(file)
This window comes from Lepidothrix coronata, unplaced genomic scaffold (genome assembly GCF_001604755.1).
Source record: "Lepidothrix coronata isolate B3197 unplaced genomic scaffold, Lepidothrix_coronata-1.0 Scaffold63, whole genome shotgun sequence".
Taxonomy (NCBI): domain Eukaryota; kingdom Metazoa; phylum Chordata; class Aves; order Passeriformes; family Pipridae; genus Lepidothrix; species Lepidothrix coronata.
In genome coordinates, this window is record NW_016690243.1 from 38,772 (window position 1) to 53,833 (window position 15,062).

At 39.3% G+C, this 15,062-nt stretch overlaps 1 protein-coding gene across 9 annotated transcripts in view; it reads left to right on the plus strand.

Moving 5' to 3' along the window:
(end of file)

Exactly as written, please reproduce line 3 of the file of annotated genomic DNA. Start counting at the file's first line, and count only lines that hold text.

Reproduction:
Taxonomy (NCBI): domain Eukaryota; kingdom Metazoa; phylum Chordata; class Aves; order Passeriformes; family Pipridae; genus Lepidothrix; species Lepidothrix coronata.